The local art scene is great to explore once you arrive. It gives you a sense of the history, culture and present times of your new home. Research free and discounted entry days and times  to expositions or museums and never pay full price!

12. Learn to navigate international taxes

This will probably be one of the most difficult tasks you’ll have to tackle while living abroad. Let’s face it, navigating taxes in your home country isn’t always easy, so with the added burden of paying taxes in more than one country, it can get incredibly overwhelming.

Your tax situation will depend on where you live, how long you live there, your income bracket, and more—since everyone has different circumstances, it is highly recommended that you consult with an international tax lawyer to establish everything you will need to do once you move abroad.


Unfortunately, the U.S. is one of the very few countries that require its citizens to file taxes while living abroad (even though you may not owe anything, you still have to file; I know…take that up with the IRS).

13. Minimize essential spending

Your essentials expenses abroad will be similar to your essentials back home. You’ll need to account for costs such as: an apartment/house, electricity, food, a cell phone, health insurance….and anything else you deem as absolutely necessary.

Ways you can save- Don’t need much data since you work from home? Get the cheapest cell phone plan. Prefer to cook at home and meal prep? Prioritize local supermarket shopping to minimize the costs of eating out. 


Do your research and budget how much you want to spend in each of these buckets. Compare companies and rates to find the best deal and to ensure you’re not getting ripped off.

14. Work exchange or volunteer for free accommodation

Work exchanges and volunteering are available around the world! People need help and they have extra space to house people. You can literally almost do any type of work—from working with a non-profit to farmstays to house sitting to working in a hostel and beyond! This is a win-win for both parties, especially since accommodation is one of the largest expenses on a trip. 


If you want to get started create an account on sites like WorkAway, WWOOF, or similar sites and check out their offerings to see where you can volunteer in exchange for accommodation.

15. House sit or pet sit

House sitting and pet sitting have become incredibly popular in the past few years. This is a great option for pet lovers around the world to get the opportunity to stay at someone’s house and take care of their animals in exchange for free accommodation and sometimes the use of their vehicle. Check out these resources to learn more about house sitting and one of the most popular house sitting platforms, TrustedHousitters.

16. Get a side hustle

A side hustle is additional paid work that you do outside of your main job. And nowadays the types of side hustles you can do are endless! You can do consulting, create an Ebook, teach English, freelance write, teach an online course, sell digital/physical products on Etsy, etc. Get some more ideas in this list of in-demand remote gigs. By just spending a few hours a week on you side hustle you can generate some extra spending income or savings for your life abroad.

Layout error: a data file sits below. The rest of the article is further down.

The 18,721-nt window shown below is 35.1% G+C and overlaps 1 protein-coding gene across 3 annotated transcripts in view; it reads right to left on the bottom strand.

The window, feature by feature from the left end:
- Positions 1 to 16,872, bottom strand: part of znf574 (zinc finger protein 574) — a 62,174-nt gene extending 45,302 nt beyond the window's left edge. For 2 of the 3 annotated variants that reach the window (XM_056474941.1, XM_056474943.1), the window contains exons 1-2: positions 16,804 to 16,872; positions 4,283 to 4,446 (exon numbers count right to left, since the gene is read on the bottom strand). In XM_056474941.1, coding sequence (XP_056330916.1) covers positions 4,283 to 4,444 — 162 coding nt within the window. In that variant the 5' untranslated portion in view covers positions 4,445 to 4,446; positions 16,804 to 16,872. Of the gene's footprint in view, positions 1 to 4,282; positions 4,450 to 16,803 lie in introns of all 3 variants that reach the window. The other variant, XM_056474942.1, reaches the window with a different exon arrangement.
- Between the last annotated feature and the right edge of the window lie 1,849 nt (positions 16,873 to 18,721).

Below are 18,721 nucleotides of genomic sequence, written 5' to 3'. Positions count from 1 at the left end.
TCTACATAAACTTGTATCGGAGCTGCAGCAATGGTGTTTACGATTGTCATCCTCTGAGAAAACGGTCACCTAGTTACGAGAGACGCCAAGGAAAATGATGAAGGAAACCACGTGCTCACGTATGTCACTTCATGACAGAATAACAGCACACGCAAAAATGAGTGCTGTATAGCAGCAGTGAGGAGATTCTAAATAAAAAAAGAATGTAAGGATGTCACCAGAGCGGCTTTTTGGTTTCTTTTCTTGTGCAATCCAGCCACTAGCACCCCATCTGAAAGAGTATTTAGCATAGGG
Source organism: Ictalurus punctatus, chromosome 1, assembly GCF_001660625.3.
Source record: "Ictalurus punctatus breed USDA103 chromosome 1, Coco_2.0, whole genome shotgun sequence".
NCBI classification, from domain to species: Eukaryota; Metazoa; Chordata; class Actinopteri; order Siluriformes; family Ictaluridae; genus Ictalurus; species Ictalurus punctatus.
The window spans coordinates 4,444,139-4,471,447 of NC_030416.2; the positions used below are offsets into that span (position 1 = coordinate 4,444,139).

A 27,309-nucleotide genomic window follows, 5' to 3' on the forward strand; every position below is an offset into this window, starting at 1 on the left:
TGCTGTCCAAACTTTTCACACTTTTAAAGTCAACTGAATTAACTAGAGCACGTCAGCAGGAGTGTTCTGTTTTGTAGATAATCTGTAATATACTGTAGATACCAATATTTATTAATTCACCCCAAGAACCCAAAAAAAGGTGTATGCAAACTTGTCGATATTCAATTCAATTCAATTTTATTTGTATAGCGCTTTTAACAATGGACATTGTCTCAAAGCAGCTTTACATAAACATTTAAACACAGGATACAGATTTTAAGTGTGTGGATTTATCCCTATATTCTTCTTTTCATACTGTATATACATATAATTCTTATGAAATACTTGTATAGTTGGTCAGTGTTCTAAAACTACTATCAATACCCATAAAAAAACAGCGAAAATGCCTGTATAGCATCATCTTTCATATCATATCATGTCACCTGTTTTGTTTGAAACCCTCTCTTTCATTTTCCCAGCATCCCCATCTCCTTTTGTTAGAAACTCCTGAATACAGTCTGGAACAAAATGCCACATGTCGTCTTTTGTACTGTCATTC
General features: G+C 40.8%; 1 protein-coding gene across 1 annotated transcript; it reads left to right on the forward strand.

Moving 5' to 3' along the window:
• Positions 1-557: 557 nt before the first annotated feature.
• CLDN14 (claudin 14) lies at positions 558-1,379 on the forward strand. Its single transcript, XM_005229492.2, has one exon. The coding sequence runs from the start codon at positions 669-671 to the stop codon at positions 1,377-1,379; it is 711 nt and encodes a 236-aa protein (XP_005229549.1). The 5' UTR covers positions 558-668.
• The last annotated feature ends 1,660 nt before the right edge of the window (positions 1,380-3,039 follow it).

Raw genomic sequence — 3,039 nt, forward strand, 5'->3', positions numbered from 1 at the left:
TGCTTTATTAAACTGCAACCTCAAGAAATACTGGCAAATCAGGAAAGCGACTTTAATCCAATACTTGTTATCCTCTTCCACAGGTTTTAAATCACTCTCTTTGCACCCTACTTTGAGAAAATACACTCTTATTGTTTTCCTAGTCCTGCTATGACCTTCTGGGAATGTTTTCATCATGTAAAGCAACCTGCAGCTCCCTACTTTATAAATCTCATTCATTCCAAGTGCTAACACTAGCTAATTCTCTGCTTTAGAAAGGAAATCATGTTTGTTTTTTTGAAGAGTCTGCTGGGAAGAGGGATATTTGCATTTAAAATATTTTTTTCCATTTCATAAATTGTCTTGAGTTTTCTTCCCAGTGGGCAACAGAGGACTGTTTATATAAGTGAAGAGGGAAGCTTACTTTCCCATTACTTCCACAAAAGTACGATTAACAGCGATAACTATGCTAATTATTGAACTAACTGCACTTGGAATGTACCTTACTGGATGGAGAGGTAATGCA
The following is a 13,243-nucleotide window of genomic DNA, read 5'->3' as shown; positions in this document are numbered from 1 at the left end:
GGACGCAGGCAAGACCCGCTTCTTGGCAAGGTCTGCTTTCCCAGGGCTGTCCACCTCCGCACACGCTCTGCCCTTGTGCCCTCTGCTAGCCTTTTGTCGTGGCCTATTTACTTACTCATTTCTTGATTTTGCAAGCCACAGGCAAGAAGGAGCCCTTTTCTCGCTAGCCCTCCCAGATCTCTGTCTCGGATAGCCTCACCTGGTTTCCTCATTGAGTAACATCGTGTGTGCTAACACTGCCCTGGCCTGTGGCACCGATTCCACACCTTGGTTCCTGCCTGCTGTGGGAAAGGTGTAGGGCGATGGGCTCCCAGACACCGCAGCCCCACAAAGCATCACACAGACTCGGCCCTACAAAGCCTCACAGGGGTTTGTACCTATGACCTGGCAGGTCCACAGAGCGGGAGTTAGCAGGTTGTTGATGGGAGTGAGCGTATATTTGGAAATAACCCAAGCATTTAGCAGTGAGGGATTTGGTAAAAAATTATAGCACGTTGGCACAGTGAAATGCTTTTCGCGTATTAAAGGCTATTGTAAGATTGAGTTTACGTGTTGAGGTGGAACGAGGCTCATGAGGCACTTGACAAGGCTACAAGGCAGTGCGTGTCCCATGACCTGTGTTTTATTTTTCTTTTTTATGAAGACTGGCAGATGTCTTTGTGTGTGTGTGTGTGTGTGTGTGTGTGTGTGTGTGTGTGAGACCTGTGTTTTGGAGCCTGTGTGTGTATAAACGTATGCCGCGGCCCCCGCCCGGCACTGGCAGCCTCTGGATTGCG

17. Use flight search engines to book your travels

The price of flights and fuel is on the rise so minimizing those costs can help you immensely, especially if you’re a big traveler. A tip and trick I like to find the best deals is to search for flights in incognito mode on Google Flights or Skyscanner. Make sure to research the best days to fly and the best times to search as deals come up and vanish quickly!

18. Don’t be afraid to haggle a little

There are two types of people in this world— those who love to haggle and those who don’t. While haggling norms depend on the country, in those where haggling is the norm, it truly is an art form.

If you’re a bit anxious just know that it is perfectly normal to try to bargain with vendors at places like local outdoor/flea markets. Of course, do this respectfully and simply ask for a lower price on an item and see what they say. You may be surprised at the deals you can get by shooting your best shot!

19. Go thrifting

Thrifting goes hand-in-hand with haggling and shopping local. Going thrift shopping is perfect for larger items you might need for your new home. You can find  great deals at city markets especially for items like furniture and clothing that can be up to half the price (or more!) for the same item in chain stores. Also see if there are any local Facebook groups that focus on selling used items or thrifting apps. 

20. Connect with other expats

When you move abroad you won’t be the only foreigner navigating a new life in a new country. Find people like you because connecting with others in a similar situation is not only beneficial from a financial perspective but from a social one as well! You can make friends, discuss mutual interests, and also get their perspective on how they’ve navigated finances abroad! First-hand perspectives are invaluable and you may just learn a few tricks from your new friends.

three women treking in vietnam

How to save money while living abroad

Saving money while living abroad is feasible with the right preparation, thorough research, and new techniques and habits. Before you leave home, dedicate the time needed to map out a budget and expenses to have a realistic expectation of your future there. 


Come prepared so you can arrive with more peace of mind and excitement to enjoy your new life abroad (and not break the bank while doing it)!

If you’re looking to move to Europe check out the ultimate visa guide on the 17 easiest countries in Europe to move to (based on viable visa options). You’ll find over 50 visa options—and their requirements—including digital nomad visas, work visas, non-lucrative visas, student visas, investment visas and more so that you can move abroad! Make your dream of living in Europe long-term a reality! Grab your copy of I’m Outta Here! An American’s Ultimate Visa Guide to Living in Europe today!